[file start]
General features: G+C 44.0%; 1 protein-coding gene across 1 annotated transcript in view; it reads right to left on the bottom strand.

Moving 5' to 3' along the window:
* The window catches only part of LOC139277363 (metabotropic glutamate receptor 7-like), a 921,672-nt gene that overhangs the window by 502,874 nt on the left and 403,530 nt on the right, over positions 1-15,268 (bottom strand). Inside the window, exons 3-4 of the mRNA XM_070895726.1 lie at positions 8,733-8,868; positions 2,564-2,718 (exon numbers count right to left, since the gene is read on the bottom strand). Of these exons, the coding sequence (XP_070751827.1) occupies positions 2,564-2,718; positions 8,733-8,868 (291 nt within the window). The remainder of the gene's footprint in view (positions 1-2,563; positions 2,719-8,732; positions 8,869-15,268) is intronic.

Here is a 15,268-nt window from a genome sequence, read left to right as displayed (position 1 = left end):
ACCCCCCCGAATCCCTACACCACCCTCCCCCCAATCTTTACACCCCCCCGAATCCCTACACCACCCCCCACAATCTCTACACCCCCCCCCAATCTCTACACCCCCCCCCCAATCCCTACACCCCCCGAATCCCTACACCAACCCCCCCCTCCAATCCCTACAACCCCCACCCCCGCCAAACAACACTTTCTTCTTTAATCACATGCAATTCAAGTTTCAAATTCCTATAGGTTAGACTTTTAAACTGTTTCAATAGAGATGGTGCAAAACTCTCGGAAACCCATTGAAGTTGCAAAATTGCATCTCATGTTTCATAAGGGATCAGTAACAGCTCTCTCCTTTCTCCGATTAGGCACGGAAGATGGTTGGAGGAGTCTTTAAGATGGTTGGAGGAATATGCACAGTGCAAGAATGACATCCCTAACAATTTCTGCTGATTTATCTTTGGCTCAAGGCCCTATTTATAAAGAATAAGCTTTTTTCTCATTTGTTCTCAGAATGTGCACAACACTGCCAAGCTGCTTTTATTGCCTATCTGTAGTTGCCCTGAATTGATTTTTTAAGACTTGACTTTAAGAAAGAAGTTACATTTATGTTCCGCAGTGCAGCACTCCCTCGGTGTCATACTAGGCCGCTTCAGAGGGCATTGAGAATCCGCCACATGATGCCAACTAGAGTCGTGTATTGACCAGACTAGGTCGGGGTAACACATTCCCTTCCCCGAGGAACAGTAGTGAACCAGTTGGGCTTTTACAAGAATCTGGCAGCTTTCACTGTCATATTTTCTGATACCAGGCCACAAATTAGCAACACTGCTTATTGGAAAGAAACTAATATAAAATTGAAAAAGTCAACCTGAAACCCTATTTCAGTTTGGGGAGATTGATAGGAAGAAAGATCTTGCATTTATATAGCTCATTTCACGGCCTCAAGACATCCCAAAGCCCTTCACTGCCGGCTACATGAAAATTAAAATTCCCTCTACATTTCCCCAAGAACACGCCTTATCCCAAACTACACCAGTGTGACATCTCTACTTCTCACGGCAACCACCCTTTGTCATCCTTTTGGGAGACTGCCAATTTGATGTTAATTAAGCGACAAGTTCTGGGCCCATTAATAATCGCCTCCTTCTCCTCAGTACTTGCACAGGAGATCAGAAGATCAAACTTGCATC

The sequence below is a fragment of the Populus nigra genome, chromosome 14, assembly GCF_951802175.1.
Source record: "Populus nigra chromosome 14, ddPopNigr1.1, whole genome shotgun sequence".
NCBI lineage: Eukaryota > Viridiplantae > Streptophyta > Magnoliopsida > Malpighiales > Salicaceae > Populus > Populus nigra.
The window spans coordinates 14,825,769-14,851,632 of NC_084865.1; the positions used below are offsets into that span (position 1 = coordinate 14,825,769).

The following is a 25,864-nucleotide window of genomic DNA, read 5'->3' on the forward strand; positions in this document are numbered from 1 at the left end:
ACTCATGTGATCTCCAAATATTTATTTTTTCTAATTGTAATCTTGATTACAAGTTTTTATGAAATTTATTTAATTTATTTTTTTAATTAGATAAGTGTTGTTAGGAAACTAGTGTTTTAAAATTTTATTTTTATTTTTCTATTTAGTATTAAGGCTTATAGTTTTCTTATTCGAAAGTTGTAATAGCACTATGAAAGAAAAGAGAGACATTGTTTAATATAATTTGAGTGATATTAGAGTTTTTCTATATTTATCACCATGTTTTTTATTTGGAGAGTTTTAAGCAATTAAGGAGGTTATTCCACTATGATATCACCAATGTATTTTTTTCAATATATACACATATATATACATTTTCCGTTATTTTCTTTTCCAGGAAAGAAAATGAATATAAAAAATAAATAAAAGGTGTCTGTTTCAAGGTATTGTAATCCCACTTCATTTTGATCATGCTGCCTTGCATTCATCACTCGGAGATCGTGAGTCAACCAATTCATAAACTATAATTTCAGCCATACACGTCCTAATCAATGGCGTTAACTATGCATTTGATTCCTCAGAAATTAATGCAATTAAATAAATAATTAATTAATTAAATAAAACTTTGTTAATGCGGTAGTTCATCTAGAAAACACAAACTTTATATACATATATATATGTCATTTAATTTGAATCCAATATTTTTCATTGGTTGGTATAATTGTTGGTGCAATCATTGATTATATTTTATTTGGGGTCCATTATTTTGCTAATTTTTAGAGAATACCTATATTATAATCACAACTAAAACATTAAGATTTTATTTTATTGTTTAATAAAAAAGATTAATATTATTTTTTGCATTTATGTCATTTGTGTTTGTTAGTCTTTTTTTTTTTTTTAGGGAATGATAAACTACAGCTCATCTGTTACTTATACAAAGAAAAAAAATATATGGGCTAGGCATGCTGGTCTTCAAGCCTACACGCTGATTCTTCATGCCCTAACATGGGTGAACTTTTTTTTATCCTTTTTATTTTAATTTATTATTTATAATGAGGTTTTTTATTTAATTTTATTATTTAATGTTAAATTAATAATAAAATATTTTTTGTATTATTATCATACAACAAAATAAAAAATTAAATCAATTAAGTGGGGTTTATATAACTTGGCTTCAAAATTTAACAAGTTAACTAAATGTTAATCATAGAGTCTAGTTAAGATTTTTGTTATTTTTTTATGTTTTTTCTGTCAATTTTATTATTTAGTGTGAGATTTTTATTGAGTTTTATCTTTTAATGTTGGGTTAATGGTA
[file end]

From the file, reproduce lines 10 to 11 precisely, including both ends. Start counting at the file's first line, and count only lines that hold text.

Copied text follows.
The following is a 25,864-nucleotide window of genomic DNA, read 5'->3' on the forward strand; positions in this document are numbered from 1 at the left end:
ACTCATGTGATCTCCAAATATTTATTTTTTCTAATTGTAATCTTGATTACAAGTTTTTATGAAATTTATTTAATTTATTTTTTTAATTAGATAAGTGTTGTTAGGAAACTAGTGTTTTAAAATTTTATTTTTATTTTTCTATTTAGTATTAAGGCTTATAGTTTTCTTATTCGAAAGTTGTAATAGCACTATGAAAGAAAAGAGAGACATTGTTTAATATAATTTGAGTGATATTAGAGTTTTTCTATATTTATCACCATGTTTTTTATTTGGAGAGTTTTAAGCAATTAAGGAGGTTATTCCACTATGATATCACCAATGTATTTTTTTCAATATATACACATATATATACATTTTCCGTTATTTTCTTTTCCAGGAAAGAAAATGAATATAAAAAATAAATAAAAGGTGTCTGTTTCAAGGTATTGTAATCCCACTTCATTTTGATCATGCTGCCTTGCATTCATCACTCGGAGATCGTGAGTCAACCAATTCATAAACTATAATTTCAGCCATACACGTCCTAATCAATGGCGTTAACTATGCATTTGATTCCTCAGAAATTAATGCAATTAAATAAATAATTAATTAATTAAATAAAACTTTGTTAATGCGGTAGTTCATCTAGAAAACACAAACTTTATATACATATATATATGTCATTTAATTTGAATCCAATATTTTTCATTGGTTGGTATAATTGTTGGTGCAATCATTGATTATATTTTATTTGGGGTCCATTATTTTGCTAATTTTTAGAGAATACCTATATTATAATCACAACTAAAACATTAAGATTTTATTTTATTGTTTAATAAAAAAGATTAATATTATTTTTTGCATTTATGTCATTTGTGTTTGTTAGTCTTTTTTTTTTTTTTAGGGAATGATAAACTACAGCTCATCTGTTACTTATACAAAGAAAAAAAATATATGGGCTAGGCATGCTGGTCTTCAAGCCTACACGCTGATTCTTCATGCCCTAACATGGGTGAACTTTTTTTTATCCTTTTTATTTTAATTTATTATTTATAATGAGGTTTTTTATTTAATTTTATTATTTAATGTTAAATTAATAATAAAATATTTTTTGTATTATTATCATACAACAAAATAAAAAATTAAATCAATTAAGTGGGGTTTATATAACTTGGCTTCAAAATTTAACAAGTTAACTAAATGTTAATCATAGAGTCTAGTTAAGATTTTTGTTATTTTTTTATGTTTTTTCTGTCAATTTTATTATTTAGTGTGAGATTTTTATTGAGTTTTATCTTTTAATGTTGGGTTAATGGTA